But their run continued as they defeated Rutgers and Houston, both bowl teams, both on the road. Finally it came to an end against Louisville in overtime. Their schedule was certainly easy but they played three of their best games against their bowl-bound opponents.
North Carolina's season (6-6)
Wins vs. bowl-eligible teams (3)
Wins vs. BCS Top 25 teams (0)
Losses (6) to losing teams (0)
- @ #9 South Carolina L 10-27
- M. Tennessee St W 40-20
- @ Georgia Tech L 20-28
- East Carolina L 31-55
- @ Virginia Tech L 17-27
- Miami FL L 23-27
- Boston College W 34-10
- @ North Carolina St W 27-19
- Virginia W 45-14
- @ Pittsburgh W 34-27
- Old Dominion W 80-20
- #24 Duke L 25-27
North Carolina played a much tougher schedule than Cincinnati; in fact, only one team on their slate ranked worse than #100 (Old Dominion) and 9 of the 12 are bowl-bound.
The year didn't look promising at mid-season as North Carolina started 1-5, beating only MTSU 40-20 while losing to South Carolina, East Carolina, and three ACC foes. But they turned things around starting with the 34-10 win over Boston College, and four games later they became bowl-eligible with a ridiculous 80-20 win vs. Old Dominion who is transitioning to the FBS. They fell to ACC runner-up Duke in a very close game to finish 6-6.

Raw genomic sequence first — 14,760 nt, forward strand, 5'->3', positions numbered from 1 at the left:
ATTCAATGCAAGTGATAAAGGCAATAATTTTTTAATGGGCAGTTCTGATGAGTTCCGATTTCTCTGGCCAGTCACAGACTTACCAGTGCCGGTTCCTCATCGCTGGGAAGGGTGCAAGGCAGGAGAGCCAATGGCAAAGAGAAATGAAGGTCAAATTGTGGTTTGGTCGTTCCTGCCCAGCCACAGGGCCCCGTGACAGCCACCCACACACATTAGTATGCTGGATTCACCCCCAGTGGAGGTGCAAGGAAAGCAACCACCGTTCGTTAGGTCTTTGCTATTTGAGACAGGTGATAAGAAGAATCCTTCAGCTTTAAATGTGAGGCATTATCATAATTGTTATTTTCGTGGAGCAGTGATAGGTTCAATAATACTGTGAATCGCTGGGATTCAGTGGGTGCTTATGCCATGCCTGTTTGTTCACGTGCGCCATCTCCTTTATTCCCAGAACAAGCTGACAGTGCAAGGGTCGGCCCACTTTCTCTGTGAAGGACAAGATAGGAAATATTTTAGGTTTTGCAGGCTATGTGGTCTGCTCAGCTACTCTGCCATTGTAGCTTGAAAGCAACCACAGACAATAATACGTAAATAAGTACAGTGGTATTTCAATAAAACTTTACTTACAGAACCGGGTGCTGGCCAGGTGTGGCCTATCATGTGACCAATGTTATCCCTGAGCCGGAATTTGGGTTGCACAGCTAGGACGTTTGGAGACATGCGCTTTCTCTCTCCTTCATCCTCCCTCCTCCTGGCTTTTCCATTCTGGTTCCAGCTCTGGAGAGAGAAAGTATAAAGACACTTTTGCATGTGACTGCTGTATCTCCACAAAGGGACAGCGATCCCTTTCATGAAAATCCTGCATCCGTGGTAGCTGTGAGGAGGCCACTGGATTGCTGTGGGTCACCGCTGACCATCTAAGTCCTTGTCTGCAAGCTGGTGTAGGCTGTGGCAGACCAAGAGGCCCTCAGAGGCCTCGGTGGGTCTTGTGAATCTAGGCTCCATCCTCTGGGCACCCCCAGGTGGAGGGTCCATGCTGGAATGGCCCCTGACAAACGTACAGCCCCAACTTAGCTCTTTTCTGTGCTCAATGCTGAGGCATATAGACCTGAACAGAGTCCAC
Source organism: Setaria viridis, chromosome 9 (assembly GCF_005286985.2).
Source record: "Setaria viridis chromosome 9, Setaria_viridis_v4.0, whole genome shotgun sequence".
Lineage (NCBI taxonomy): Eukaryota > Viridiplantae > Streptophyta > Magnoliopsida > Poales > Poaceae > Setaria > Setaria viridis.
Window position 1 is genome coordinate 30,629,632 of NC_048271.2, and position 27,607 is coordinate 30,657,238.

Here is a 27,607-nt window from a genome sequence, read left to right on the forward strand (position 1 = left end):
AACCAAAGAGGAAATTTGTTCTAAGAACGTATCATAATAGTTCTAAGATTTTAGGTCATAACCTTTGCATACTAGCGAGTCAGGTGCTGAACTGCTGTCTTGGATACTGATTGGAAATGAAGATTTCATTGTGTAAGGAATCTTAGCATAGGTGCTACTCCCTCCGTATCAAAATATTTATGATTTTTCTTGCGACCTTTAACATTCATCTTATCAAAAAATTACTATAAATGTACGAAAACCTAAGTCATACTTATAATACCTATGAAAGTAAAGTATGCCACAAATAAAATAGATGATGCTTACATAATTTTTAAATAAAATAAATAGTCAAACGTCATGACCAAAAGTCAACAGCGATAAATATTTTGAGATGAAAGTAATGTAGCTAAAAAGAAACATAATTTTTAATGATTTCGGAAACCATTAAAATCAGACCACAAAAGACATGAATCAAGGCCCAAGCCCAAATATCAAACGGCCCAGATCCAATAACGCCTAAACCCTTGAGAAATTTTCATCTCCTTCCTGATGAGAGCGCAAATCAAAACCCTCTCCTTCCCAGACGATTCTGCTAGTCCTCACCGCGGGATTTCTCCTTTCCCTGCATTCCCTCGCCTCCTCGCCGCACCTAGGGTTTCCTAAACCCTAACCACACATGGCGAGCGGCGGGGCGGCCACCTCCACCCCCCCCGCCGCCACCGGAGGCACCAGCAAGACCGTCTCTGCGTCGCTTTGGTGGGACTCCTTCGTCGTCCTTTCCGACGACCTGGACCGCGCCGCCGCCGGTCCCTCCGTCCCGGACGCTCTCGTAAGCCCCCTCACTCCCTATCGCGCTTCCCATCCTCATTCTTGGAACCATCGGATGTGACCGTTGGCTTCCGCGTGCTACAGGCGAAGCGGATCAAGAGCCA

Cincinnati will be missing offensive linemen Sam Longo and Austen Bujnoch, but quarterback Brendon Kay is probable to play after suffering an injury vs. Louisville. For North Carolina, leading receiver Eric Ebron (TE) is listed as questionable as is #3 RB AJ Blue.
Psychology/Motivation - Some (unscientific) factors that may come into play during the game:
- Cincinnati's season: +0 wins; North Carolina's season: -2 wins
- Cincinnati's momentum: +1 wins; North Carolina's momentum: +4 wins
- Cincinnati won final game: NO; North Carolina won final game: NO
- Cincinnati glad to be there? probably; North Carolina glad to be there: probably
- Cincinnati time zones from home: 0; North Carolina time zones from home: 0;
- Cincinnati coaching situation: stable; North Carolina coaching situation: stable